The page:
The theme for this year is “Women’s full and effective participation and decision-making in public life, as well as the elimination of violence, for achieving gender equality and the empowerment of all women and girls.” It will also review a previous CSW theme on women’s empowerment and the link to sustainable development.
Representing the entire planetary population, the scale of the work done in the U.N. scale is enormous. That’s why even a small human rights gain at that level is worth working towards. The Commission on the Status of Women works on the issues that concern 3.8 billion women and girls, and over 24 million trans and non-binary persons worldwide. If Canadians can help show that our trans liberation work is meaningful and helps brings benefits to all women to the point that it affects policy change at that scale, that’s a 200x multiplier on the number of people who benefit from it compared to Canadian scale.
I am one of the delegate with the BC Coalition for International Cooperation, BCCIC. BCCIC is an ECOSOC-accredited NGO participating in CSW65.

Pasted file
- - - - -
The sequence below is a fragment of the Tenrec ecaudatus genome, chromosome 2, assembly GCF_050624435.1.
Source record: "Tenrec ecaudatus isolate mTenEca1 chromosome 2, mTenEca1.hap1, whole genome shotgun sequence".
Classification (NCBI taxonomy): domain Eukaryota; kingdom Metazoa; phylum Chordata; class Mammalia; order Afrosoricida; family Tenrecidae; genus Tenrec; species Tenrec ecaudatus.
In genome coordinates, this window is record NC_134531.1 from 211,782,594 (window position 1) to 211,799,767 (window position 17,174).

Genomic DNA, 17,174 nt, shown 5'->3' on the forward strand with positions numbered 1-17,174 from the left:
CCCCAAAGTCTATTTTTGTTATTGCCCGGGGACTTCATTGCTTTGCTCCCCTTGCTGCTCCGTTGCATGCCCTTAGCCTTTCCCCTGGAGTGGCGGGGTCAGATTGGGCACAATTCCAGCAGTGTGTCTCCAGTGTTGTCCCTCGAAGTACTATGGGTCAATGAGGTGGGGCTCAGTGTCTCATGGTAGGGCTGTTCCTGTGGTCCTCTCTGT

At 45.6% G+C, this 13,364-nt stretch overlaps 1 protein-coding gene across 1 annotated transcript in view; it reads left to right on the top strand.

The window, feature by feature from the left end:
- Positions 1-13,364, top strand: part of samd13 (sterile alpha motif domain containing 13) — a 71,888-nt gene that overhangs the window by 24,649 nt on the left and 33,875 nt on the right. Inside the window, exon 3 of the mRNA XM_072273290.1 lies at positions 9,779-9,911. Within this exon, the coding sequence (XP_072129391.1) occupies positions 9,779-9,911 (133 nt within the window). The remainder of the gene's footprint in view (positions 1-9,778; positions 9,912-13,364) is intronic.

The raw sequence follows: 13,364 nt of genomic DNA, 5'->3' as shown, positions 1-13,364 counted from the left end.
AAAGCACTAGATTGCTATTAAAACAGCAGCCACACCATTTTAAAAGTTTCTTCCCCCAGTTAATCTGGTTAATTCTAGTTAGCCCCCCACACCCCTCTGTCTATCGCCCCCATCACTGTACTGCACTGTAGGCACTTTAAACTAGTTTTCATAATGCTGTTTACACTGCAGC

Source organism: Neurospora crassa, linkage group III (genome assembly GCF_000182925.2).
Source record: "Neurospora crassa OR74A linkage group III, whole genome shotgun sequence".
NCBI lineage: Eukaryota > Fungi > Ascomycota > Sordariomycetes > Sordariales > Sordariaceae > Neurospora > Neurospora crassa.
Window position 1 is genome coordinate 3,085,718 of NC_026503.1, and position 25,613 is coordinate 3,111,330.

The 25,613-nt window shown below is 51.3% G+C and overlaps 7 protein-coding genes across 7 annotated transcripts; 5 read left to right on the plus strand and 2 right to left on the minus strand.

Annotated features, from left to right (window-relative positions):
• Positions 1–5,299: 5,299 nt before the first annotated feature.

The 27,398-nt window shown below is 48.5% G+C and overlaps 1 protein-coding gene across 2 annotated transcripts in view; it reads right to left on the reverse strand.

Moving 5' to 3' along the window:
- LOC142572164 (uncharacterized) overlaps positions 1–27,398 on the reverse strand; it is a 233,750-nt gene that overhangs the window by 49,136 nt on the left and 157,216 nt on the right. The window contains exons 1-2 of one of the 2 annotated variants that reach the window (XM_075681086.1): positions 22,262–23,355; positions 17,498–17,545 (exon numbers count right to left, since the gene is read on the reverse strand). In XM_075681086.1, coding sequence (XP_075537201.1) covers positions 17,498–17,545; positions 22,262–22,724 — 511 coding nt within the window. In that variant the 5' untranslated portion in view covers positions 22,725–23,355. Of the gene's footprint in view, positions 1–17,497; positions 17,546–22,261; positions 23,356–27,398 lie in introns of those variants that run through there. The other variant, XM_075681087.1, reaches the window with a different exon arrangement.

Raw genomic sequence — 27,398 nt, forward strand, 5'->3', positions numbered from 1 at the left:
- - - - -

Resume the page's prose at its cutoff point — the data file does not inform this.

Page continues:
A 2020 Forbes Magazine report named 37 countries where it was either implicitly or explicitly a criminal act to be transgender.
“The latest Trans Legal Mapping Report, released by IGLA World today, also finds only 96 countries have processes to allow trans people to change gender legally. But crucially, only 25 are described as not having ‘prohibitive requirements.'”.“New Report Shows Where It’s Illegal To Be Transgender In 2020” Jamie Wharham, Forbes Magazine
Legally changing gender and living as your true self is still out of reach in at least 47 of the 193 UN member states, all of which have a vote at the UN Commission on the Status of Women. There’s left to do. #ActForEqual #UNCSWTweet